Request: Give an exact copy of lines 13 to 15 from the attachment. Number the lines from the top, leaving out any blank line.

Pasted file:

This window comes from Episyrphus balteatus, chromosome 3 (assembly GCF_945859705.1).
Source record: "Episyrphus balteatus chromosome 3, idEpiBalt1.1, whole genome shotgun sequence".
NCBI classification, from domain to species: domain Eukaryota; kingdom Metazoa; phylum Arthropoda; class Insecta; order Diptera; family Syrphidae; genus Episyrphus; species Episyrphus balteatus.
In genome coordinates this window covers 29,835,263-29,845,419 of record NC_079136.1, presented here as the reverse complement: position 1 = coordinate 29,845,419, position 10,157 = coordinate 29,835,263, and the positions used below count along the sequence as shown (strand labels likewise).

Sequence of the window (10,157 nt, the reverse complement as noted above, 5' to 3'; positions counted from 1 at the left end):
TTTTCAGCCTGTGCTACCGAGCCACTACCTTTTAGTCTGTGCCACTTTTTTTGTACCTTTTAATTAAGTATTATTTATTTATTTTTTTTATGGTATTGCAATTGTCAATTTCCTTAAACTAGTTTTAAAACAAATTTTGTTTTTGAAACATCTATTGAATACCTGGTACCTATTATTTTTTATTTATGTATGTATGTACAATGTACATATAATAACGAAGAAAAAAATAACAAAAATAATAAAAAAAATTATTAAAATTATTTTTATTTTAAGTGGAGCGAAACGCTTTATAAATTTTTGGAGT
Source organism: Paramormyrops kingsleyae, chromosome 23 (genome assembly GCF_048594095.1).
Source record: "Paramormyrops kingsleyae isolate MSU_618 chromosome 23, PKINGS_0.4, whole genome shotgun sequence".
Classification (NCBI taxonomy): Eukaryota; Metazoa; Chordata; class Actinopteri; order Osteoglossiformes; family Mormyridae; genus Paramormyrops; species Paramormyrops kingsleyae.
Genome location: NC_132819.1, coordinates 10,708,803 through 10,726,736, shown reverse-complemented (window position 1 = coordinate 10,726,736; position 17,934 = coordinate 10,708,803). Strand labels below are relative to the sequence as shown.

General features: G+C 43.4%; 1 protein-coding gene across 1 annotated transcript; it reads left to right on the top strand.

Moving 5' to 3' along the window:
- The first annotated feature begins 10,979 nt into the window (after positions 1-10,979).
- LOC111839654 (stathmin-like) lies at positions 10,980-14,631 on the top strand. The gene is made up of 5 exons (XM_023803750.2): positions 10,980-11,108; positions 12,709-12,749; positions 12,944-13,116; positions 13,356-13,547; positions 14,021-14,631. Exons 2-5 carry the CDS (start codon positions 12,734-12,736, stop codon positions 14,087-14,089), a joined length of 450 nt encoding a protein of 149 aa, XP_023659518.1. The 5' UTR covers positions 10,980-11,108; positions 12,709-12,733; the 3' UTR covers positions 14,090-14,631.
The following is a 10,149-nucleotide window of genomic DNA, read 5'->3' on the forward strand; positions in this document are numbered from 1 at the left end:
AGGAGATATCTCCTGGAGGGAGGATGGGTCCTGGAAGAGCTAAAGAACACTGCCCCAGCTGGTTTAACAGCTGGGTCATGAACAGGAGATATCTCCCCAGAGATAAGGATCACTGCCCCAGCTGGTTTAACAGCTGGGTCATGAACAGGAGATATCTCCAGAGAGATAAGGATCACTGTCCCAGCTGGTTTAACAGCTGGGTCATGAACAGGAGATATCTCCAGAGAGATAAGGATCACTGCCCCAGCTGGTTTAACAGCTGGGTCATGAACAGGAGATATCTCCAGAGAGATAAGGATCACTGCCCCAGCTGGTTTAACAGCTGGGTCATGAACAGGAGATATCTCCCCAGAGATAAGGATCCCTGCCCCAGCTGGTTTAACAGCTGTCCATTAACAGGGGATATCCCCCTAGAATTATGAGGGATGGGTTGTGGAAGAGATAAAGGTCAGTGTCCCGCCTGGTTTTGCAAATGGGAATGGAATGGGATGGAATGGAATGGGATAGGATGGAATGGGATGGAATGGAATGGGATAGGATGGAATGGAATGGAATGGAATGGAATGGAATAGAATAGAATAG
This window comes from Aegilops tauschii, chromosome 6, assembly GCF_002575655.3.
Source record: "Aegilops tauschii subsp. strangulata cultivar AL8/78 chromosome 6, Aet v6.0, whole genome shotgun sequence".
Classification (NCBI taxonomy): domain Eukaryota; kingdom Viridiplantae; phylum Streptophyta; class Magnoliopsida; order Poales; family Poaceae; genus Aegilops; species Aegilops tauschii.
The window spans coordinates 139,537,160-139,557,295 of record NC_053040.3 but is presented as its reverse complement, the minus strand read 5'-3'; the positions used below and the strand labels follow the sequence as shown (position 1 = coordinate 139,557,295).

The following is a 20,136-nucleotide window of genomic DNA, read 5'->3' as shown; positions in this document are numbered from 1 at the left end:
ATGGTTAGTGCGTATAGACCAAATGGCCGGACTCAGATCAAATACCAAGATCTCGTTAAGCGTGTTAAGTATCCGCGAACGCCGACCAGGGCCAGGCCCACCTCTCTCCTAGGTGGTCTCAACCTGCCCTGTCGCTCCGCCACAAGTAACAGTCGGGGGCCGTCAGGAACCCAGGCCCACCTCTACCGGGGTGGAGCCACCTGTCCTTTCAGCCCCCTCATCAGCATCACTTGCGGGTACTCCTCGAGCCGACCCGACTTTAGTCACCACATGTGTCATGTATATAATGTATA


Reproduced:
- The first annotated feature begins 10,979 nt into the window (after positions 1-10,979).
- LOC111839654 (stathmin-like) lies at positions 10,980-14,631 on the top strand. The gene is made up of 5 exons (XM_023803750.2): positions 10,980-11,108; positions 12,709-12,749; positions 12,944-13,116; positions 13,356-13,547; positions 14,021-14,631. Exons 2-5 carry the CDS (start codon positions 12,734-12,736, stop codon positions 14,087-14,089), a joined length of 450 nt encoding a protein of 149 aa, XP_023659518.1. The 5' UTR covers positions 10,980-11,108; positions 12,709-12,733; the 3' UTR covers positions 14,090-14,631.
The following is a 10,149-nucleotide window of genomic DNA, read 5'->3' on the forward strand; positions in this document are numbered from 1 at the left end: